On July 15, 2010, Colombia filed a formal complaint with the Organization of American States (OAS) accusing neighboring Venezuela of harboring upwards of 1,500 FARC (Fuerzas Armadas Revolucionarias de Colombia) fighters as well as ELN (Ejército de Liberación Nacional) rebels. Colombia’s Defense Minister, Gabriel Silva Luján, indicated that Colombia possessed evidence supposedly proving the presence of the insurgents on the Venezuelan side of the boarder. The accusations were made soon after Juan Manuel Santos, Colombia’s president-elect, revealed his desire to normalize relations with Venezuela.
The previous Colombian president, strongman Álvaro Uribe, brought Bogota’s concerns directly to the OAS, bypassing all bilateral talks with Caracas. Through multilateral diplomacy, the OAS aims to defuse regional tensions; however, Venezuelan President Hugo Chávez cut off all diplomatic ties with Colombia once the meeting of the regional body terminated. With Colombia’s livelihood already heavily impacted by long disintegrating ties with Venezuela, many anticipate further degenerated economic lifelines between the two countries.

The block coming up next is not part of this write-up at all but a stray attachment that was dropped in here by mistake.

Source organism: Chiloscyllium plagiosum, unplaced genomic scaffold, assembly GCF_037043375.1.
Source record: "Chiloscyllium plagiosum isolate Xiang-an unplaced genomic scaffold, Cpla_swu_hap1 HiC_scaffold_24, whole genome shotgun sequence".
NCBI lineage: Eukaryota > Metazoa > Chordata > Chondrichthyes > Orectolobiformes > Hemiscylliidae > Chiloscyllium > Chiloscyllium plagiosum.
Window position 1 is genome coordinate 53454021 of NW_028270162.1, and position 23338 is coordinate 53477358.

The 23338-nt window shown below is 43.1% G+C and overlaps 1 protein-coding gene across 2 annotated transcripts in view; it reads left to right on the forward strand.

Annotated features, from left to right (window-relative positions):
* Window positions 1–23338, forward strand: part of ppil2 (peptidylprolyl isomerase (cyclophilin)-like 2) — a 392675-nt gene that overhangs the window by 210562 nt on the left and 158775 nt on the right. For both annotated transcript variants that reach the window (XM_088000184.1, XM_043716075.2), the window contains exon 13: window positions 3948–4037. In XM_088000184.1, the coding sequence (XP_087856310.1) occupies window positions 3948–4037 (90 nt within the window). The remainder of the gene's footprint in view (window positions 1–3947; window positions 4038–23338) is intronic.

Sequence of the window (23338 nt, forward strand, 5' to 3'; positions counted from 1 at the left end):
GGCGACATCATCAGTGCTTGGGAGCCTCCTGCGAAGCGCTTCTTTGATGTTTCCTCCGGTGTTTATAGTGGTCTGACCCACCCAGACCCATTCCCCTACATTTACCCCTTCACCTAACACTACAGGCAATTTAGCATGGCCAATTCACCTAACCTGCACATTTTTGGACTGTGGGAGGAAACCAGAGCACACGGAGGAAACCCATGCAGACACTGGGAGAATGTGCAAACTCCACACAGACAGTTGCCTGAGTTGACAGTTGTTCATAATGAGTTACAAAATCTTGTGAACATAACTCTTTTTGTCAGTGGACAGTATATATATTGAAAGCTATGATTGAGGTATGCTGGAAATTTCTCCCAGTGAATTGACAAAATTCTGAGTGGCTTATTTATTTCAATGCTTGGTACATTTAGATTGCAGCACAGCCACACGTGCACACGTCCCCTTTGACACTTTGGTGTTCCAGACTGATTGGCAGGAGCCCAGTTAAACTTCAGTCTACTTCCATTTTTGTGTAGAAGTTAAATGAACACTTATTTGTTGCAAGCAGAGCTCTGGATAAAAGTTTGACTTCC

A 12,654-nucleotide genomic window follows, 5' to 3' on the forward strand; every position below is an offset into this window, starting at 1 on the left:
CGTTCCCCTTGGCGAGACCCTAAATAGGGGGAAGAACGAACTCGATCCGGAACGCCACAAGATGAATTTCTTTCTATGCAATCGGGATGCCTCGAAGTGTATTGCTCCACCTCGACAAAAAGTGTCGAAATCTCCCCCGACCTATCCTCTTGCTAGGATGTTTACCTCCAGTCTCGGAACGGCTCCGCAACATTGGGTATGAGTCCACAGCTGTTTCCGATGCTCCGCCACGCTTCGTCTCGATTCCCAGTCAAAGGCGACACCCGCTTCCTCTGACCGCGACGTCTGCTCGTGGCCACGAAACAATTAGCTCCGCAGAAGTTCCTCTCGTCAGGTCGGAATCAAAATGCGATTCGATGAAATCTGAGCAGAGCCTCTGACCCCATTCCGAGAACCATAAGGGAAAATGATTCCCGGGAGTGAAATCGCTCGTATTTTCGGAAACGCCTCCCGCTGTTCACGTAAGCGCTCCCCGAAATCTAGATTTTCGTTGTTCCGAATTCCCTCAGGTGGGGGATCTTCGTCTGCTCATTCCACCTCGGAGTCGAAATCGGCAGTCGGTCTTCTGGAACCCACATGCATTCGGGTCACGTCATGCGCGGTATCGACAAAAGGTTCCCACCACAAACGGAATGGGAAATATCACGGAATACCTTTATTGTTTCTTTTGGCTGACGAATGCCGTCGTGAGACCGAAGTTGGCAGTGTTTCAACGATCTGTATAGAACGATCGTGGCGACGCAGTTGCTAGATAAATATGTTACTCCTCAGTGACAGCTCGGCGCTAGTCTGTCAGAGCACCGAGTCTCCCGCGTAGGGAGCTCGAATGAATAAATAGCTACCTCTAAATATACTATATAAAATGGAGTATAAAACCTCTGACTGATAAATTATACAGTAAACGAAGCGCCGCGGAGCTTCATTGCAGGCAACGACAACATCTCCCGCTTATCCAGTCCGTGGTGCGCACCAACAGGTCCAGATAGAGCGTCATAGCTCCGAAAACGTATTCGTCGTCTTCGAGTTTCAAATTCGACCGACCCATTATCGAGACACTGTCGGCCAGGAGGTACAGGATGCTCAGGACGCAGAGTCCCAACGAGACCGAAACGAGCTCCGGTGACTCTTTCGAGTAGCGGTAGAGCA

Specialists have cautioned Colombia to be wary of its actions after its 2008 bombing of a jungle area on Ecuador’s side of the border when Bogotá unleashed one of its special military units to attack a small group of FARC insurgents encamped there. The Colombian Minister of Defense at the time of the attack, and now President-elect Juan Manuel Santos, still has a warrant for his arrest if he sets foot in Ecuador. Although they falsely deny the violations, paramilitaries in Colombia previously have been found responsible for dressing up innocent and completely uninvolved Colombian civilians as FARC members and transporting them into Ecuador, where they were suddenly gunned down by military units. Human Rights Watch wrote, “Under pressure to demonstrate results, army members apparently take civilians from their homes or workplaces, kill them, and then dress them up to claim they were combatants killed in actions.” Investigations of thousands of similar cases date back to mid-2003, placing more suspicion on Colombia’s charges against Venezuela.